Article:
Ecc 9.1-18 continues with Kohelet’s discourse about the prosperity of the wicked and the afflictions of the righteous. He also touches on God’s sovereignty and realizes he will never understand how it all works based on his observations and experiences alone. He also continues to discuss wisdom.
v 1…For I have taken all this to my heart (to sift through) and explain it that righteous men, wise men, and their deeds are in the hand of God (all actions and events are guided by his hand, and we can’t fully comprehend it all right now),; man does not know whether it will be love or hatred; anything awaits him (we cannot judge by outward circumstances whether God loves or hates them. He chastises who he loves and prospers those who hate him).
v 2…It is the same for all (good and evil). There is one fate for the righteous and for the wicked (outward things of life); for the good, for the clean, for the unclean, for the the man who offers a sacrifice (zevach) and for the one who does not offer sacrifice. As the good man is, so is the sinner; as the swearer (takes a rash oath), so is the one who is afraid to swear (is cautious about taking one).
v 3…This is an evil (in the sense of an injustice) in all that is done under the sun (everywhere in the natural world), that there is one fate for all men (same destiny-death). Furthermore, the hearts of the sons of men are full of evil and insanity is in their hearts (thoughts and desires) all their lives (unrestrained by fear of the judgment). Afterward they go to the dead (presuming there is no God and no judgment, a fatalist).
v 4…For whoever is joined with the living, there is hope (for eternal life and not the hopelessness of the wicked); surely a live dog is better than a dead lion (no matter how lowly you are, being alive is better than the most famous and honorable person who is dead).
v 5…For the living know they will die; but the dead do not know anything (of human activity in this life-normal bodily functions have ceased-John 6.63; Jam 2.26; Ecc 12.7, 11.5, 3.20-21), nor have they any longer a reward (their toils in this world are over), for their memory is forgotten (among the living, even where they lived, won’t be aware of them).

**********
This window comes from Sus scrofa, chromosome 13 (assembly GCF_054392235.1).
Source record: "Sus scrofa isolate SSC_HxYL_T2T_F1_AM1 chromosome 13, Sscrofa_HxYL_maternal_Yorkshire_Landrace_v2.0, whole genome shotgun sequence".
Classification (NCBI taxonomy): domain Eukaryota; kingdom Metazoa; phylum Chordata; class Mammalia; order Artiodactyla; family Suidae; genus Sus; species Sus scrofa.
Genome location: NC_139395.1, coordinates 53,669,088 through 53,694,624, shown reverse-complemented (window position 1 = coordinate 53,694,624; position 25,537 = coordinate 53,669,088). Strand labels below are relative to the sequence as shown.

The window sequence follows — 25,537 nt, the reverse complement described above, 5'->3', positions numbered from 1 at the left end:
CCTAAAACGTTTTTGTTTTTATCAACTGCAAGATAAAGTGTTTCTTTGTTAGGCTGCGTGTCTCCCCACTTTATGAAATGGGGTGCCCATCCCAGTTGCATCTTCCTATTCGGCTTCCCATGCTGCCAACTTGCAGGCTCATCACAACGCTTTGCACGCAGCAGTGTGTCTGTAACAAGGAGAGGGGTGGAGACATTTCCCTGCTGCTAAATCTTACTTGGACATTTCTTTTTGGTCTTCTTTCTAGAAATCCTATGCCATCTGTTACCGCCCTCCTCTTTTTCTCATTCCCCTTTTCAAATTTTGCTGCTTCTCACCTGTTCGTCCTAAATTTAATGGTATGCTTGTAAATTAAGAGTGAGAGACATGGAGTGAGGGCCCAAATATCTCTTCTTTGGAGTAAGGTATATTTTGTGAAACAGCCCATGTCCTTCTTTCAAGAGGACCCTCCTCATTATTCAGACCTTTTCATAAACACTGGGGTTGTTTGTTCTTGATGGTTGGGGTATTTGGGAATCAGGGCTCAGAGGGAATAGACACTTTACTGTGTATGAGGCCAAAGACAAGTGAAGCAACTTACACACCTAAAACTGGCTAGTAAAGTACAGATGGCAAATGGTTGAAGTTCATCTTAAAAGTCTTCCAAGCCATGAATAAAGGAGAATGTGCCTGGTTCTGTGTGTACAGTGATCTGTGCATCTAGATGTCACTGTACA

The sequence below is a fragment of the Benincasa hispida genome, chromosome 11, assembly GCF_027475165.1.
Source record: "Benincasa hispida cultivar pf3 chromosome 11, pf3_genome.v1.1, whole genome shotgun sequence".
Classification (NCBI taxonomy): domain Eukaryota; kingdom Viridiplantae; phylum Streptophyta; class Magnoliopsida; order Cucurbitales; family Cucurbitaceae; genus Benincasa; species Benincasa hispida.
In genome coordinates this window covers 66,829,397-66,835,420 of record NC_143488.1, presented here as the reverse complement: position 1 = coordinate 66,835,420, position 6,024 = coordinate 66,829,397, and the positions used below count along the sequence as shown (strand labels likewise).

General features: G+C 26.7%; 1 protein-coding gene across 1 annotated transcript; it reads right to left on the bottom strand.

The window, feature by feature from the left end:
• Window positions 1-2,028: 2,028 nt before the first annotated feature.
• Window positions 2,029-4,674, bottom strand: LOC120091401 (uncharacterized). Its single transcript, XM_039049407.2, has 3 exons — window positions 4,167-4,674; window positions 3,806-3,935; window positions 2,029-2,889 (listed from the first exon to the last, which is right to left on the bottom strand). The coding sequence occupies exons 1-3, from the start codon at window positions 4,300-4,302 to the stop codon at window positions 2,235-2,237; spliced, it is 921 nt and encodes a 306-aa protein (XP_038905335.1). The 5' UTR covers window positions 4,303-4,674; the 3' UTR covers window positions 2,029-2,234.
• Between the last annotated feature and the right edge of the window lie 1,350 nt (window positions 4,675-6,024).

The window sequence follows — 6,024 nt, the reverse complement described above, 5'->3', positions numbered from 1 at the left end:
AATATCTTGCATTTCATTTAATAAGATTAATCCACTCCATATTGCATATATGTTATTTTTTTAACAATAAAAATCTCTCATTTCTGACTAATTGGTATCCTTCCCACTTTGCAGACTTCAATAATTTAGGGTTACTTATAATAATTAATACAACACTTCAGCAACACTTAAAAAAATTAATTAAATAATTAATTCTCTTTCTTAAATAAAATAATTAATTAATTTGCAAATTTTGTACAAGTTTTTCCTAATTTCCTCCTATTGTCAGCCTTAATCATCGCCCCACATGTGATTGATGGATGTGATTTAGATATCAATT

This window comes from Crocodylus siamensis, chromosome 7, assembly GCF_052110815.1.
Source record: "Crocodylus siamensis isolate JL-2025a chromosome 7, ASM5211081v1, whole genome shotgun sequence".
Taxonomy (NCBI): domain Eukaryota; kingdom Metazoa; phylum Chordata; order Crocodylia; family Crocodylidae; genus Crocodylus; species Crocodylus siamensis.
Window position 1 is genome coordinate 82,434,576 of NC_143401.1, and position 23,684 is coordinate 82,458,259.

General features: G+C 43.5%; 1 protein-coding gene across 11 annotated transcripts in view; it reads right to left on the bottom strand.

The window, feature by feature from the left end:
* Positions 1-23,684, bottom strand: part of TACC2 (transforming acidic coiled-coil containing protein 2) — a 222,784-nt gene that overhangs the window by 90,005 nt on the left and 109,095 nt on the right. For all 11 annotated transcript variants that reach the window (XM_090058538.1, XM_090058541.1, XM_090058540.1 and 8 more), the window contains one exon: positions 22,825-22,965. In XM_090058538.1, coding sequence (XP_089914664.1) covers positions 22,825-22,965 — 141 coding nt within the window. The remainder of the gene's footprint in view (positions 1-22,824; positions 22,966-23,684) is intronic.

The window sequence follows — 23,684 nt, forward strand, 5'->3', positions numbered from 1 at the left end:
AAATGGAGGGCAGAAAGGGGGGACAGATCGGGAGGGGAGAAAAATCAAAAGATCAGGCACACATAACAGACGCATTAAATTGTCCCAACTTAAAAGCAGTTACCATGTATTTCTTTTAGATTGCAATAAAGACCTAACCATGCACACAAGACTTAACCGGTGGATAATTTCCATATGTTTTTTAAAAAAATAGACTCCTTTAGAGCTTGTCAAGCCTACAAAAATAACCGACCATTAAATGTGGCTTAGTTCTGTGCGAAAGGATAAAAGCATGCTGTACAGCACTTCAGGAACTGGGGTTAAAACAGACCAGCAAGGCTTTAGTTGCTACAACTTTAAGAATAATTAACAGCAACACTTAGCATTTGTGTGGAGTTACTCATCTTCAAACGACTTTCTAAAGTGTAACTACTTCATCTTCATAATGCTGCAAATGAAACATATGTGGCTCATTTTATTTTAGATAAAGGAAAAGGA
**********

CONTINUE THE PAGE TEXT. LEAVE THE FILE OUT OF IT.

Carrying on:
v 6…Indeed their love, their hate, and their zeal have already perished, and they will no longer have a share in all that is done under the sun (some commentators say this verse refers to the un righteous dead).
v 7…Go eat your bread in happiness (enjoy your comforts), and drink your wine with a cheerful heart; for God has already approved your works (you have repented and can enjoy God’s blessings).
v 8…Let your clothes be white all the time (not in mourning wearing black, but rejoicing), and let not oil be lacking on your head (also speaking of a festive time-Psa 45.8).
v 9…Enjoy life (literally “see life”) with the wife whom you love all the days of your life (not with a harlot) which he has given you under the sun; for this is your reward in life (your portion), and in your toil in which you have labored under the sun.
v 10…Whatever your hand finds to do, do it with all your might (with diligence, vigor); for there is no activity or planning or wisdom in Sheol where you are going (you can’t design or do anything for God in the earth anymore).
v 11…I returned and saw under the sun (life of the natural man everywhere) that the race is not to the swift, and the battle is not to the warriors (by their efforts), and neither is bread to the wise (as if their wisdom provided it), nor wealth to the discerning (who may know how to get it), nor favor to men of ability; for time and occurrence overtake them all (human success depends on circumstances and the power of Yehovah which is beyond our control).
v 12…Moreover, man does not know his time (of death). As the fish caught in the treacherous (evil)net and as birds trapped in a snare (unaware), so the sons of men are ensnared at an evil time when it suddenly falls on them.
v 13…Also this I came to see as wisdom under the sun (in life), and it impressed me (Kohelet now relates about some things that impressed him about wisdom).
v 14…There was a small city (vulnerable) with few men in it (to defend it) and a great king came to it, surrounded it and constructed large siege works against it (to take the city), victory was certain but it will not work out that way).
v 15…But there was found in it a poor wise man and he delivered the city by his wisdom (by negotiating with the king), yet no one remembered that poor man (before he saved the city; he wasn’t famous or had a reputation of greatness that contributed to this success, only his wisdom. That is the point of the story ).
v 16…Wisdom is better that strength (in an emergency, the wise man can do more than the mighty). But the wisdom of the poor man (before the emergency) is despised (neglected) and his words are not heeded (he is ignored).
v 17…The words of the wise heard in quietness (gentleness) are better than the shouting of a ruler among fools (wisdom is better that the shouting of fools).
v 18…Wisdom is better than weapons of war (more desirable and does what weapons cannot do as in v 15), but one sinner destroys much good (it can take away the good wisdom does, like Achan in Josh 7.11-12 or Rehoboam’s decisions in 1 Kings 12.16).